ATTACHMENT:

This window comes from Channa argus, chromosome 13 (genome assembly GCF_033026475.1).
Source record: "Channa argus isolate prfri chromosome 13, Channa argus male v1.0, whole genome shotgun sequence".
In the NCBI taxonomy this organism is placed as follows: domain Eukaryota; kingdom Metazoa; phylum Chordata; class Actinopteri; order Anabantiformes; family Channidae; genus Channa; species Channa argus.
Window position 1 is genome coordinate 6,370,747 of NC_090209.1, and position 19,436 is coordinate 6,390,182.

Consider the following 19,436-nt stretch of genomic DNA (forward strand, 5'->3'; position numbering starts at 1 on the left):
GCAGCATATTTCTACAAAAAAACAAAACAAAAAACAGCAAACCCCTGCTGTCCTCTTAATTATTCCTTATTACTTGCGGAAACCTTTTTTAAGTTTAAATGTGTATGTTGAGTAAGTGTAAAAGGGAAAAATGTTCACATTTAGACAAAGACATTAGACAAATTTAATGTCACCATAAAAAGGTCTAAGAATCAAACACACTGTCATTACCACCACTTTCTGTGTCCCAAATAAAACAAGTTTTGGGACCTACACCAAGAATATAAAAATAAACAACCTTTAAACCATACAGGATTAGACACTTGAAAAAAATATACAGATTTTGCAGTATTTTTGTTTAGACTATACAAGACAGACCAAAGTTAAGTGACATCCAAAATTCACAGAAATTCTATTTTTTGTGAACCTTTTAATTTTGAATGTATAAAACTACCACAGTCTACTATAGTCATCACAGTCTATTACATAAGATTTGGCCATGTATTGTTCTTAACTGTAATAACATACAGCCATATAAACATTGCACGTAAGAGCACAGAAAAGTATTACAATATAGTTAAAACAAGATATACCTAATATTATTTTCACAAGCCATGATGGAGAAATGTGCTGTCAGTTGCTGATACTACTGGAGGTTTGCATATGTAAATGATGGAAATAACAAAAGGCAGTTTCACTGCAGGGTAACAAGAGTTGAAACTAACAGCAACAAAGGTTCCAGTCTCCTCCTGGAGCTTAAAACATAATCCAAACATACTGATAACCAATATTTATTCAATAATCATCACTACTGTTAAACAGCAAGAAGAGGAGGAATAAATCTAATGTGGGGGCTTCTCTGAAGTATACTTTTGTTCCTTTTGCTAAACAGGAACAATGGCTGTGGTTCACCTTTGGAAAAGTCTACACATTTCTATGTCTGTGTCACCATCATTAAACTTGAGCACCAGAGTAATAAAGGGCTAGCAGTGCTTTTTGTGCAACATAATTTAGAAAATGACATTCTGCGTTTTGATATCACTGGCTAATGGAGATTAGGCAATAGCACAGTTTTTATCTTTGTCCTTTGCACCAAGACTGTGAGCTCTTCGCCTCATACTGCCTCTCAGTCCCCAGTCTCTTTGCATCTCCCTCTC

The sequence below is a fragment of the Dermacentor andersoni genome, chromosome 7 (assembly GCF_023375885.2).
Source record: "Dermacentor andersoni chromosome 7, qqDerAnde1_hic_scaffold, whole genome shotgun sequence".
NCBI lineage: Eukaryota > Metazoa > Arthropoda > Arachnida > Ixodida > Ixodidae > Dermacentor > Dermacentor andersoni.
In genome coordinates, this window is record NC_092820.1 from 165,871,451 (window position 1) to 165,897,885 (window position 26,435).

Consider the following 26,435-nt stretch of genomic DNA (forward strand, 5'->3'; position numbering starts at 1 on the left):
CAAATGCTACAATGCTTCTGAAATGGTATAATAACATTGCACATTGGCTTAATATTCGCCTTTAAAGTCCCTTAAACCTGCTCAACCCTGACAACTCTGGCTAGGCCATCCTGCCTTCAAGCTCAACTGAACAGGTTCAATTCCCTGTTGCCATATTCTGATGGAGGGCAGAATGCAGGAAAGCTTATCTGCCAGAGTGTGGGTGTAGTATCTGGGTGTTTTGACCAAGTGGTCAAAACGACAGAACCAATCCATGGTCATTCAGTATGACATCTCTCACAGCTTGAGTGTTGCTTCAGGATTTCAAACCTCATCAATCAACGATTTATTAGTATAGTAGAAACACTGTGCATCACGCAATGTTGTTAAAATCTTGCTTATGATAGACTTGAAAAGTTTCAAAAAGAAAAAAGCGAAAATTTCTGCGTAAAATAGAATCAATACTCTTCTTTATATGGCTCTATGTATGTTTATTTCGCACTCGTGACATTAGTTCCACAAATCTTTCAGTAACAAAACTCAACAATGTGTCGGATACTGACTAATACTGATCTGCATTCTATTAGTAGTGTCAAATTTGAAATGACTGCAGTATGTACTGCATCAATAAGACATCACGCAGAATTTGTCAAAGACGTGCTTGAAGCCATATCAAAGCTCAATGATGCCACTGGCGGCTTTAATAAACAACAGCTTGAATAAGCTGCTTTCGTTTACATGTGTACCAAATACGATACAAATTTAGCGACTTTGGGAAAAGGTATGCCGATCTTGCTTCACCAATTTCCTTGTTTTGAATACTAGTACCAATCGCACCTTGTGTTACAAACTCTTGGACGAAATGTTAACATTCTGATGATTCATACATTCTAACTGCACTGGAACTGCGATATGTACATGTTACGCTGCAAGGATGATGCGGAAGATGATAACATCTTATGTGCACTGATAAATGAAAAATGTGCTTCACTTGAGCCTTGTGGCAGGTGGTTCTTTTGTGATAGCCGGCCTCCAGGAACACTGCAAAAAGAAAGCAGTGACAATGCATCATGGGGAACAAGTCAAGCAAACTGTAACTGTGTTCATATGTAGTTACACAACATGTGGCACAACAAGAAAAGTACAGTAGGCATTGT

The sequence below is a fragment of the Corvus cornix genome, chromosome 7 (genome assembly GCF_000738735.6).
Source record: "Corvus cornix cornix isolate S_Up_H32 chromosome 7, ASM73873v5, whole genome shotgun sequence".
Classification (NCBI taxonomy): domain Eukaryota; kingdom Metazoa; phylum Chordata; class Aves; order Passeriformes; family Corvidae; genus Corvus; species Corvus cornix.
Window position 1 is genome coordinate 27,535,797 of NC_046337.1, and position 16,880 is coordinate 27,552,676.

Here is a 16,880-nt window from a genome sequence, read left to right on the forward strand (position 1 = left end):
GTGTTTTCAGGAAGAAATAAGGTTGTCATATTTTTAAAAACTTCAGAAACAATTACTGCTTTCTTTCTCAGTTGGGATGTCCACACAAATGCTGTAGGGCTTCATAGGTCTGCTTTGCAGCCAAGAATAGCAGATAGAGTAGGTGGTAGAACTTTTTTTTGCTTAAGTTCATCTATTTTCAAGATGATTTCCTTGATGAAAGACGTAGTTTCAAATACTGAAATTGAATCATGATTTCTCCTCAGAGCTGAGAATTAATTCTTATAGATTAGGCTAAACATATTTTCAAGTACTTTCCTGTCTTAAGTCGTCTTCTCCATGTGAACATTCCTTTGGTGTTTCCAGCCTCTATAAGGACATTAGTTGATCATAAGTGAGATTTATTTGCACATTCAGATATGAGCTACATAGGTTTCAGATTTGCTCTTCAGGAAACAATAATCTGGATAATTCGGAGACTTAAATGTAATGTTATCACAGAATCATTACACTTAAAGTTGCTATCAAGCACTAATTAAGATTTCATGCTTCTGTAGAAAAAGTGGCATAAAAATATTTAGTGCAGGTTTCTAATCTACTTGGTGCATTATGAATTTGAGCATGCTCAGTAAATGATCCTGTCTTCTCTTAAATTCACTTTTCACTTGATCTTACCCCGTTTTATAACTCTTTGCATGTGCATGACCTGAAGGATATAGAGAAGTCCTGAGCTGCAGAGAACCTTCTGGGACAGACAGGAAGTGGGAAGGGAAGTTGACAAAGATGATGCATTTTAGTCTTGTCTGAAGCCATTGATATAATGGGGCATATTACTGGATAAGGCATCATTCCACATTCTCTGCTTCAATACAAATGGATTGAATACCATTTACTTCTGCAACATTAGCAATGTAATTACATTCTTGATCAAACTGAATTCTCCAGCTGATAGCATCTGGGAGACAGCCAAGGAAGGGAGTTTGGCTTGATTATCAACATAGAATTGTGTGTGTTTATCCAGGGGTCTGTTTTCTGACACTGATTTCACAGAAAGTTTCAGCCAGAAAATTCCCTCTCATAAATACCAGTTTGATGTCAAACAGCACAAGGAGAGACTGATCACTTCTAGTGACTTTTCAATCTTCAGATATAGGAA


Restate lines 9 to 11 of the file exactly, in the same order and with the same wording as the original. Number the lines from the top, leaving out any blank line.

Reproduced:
NCBI lineage: Eukaryota > Metazoa > Arthropoda > Arachnida > Ixodida > Ixodidae > Dermacentor > Dermacentor andersoni.
In genome coordinates, this window is record NC_092820.1 from 165,871,451 (window position 1) to 165,897,885 (window position 26,435).

Consider the following 26,435-nt stretch of genomic DNA (forward strand, 5'->3'; position numbering starts at 1 on the left):